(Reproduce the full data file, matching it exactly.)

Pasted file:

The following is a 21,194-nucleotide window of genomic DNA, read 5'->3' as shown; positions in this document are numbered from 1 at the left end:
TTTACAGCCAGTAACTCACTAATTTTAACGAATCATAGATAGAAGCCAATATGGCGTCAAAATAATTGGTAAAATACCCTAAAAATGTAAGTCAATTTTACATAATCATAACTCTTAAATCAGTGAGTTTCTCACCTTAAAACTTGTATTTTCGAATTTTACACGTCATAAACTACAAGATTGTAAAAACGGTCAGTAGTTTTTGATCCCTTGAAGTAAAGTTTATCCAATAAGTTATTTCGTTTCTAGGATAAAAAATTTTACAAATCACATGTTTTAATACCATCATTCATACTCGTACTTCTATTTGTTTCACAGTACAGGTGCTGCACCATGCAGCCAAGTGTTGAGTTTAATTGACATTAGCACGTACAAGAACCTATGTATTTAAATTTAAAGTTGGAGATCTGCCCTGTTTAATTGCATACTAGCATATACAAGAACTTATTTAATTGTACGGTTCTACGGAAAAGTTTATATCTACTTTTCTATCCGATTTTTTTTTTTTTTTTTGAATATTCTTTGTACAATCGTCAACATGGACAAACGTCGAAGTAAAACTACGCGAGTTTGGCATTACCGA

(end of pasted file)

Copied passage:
The following is a 21,194-nucleotide window of genomic DNA, read 5'->3' as shown; positions in this document are numbered from 1 at the left end:
TTTACAGCCAGTAACTCACTAATTTTAACGAATCATAGATAGAAGCCAATATGGCGTCAAAATAATTGGTAAAATACCCTAAAAATGTAAGTCAATTTTACATAATCATAACTCTTAAATCAGTGAGTTTCTCACCTTAAAACTTGTATTTTCGAATTTTACACGTCATAAACTACAAGATTGTAAAAACGGTCAGTAGTTTTTGATCCCTTGAAGTAAAGTTTATCCAATAAGTTATTTCGTTTCTAGGATAAAAAATTTTACAAATCACATGTTTTAATACCATCATTCATACTCGTACTTCTATTTGTTTCACAGTACAGGTGCTGCACCATGCAGCCAAGTGTTGAGTTTAATTGACATTAGCACGTACAAGAACCTATGTATTTAAATTTAAAGTTGGAGATCTGCCCTGTTTAATTGCATACTAGCATATACAAGAACTTATTTAATTGTACGGTTCTACGGAAAAGTTTATATCTACTTTTCTATCCGATTTTTTTTTTTTTTTTTGAATATTCTTTGTACAATCGTCAACATGGACAAACGTCGAAGTAAAACTACGCGAGTTTGGCATTACCGA